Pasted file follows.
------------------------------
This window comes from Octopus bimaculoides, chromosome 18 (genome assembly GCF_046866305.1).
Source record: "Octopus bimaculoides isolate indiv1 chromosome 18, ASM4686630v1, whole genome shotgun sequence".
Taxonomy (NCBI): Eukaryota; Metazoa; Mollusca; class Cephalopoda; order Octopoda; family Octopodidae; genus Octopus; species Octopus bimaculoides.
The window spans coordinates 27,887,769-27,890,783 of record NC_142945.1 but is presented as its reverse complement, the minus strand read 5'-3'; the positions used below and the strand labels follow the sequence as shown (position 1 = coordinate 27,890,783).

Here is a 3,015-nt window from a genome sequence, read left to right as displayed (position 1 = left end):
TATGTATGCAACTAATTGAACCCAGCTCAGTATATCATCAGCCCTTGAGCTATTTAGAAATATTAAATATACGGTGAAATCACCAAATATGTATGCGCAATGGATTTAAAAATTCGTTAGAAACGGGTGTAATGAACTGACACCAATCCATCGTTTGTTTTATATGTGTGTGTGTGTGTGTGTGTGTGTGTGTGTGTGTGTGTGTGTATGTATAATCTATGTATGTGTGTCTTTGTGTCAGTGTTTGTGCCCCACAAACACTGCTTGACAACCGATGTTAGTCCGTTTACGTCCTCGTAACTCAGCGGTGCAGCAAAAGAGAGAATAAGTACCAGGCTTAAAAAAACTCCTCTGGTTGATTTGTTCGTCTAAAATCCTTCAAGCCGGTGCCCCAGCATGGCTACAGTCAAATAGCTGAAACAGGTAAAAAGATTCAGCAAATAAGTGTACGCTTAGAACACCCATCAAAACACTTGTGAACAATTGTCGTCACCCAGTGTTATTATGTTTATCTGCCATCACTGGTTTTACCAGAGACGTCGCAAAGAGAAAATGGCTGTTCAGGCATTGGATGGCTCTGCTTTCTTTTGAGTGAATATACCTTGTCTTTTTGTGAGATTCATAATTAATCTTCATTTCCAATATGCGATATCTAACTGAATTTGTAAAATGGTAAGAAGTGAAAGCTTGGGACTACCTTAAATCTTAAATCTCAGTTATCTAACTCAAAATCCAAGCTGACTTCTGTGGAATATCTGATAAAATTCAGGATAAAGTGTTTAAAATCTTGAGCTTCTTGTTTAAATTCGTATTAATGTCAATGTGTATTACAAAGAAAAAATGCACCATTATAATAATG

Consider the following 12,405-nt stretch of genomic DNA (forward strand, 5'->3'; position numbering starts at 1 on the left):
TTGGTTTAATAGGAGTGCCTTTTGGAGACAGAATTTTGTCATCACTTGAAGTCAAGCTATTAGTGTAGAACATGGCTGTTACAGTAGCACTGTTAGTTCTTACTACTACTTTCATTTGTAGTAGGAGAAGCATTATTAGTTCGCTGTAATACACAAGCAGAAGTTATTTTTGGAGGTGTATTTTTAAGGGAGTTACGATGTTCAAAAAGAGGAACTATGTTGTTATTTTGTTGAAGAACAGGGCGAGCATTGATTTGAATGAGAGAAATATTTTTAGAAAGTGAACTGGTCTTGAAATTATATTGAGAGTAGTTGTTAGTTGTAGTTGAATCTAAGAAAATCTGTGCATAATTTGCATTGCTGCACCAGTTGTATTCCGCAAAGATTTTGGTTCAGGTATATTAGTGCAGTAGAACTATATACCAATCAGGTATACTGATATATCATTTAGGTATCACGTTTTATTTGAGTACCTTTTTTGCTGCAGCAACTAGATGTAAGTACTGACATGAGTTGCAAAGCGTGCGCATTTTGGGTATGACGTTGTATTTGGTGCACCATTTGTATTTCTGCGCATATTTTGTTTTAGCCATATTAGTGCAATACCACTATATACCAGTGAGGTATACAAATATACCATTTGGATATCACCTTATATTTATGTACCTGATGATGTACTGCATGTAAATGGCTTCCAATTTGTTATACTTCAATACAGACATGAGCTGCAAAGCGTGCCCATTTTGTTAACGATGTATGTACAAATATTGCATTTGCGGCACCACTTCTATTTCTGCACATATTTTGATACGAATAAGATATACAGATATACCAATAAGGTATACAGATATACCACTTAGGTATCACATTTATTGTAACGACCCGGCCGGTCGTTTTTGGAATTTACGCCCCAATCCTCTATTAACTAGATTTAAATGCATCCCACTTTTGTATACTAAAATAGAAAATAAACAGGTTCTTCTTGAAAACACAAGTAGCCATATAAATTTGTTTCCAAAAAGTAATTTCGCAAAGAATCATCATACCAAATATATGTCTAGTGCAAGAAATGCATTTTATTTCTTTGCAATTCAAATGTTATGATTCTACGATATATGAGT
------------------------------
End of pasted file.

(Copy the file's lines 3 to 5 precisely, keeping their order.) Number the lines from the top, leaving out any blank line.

Taxonomy (NCBI): Eukaryota; Metazoa; Mollusca; class Cephalopoda; order Octopoda; family Octopodidae; genus Octopus; species Octopus bimaculoides.
The window spans coordinates 27,887,769-27,890,783 of record NC_142945.1 but is presented as its reverse complement, the minus strand read 5'-3'; the positions used below and the strand labels follow the sequence as shown (position 1 = coordinate 27,890,783).

Here is a 3,015-nt window from a genome sequence, read left to right as displayed (position 1 = left end):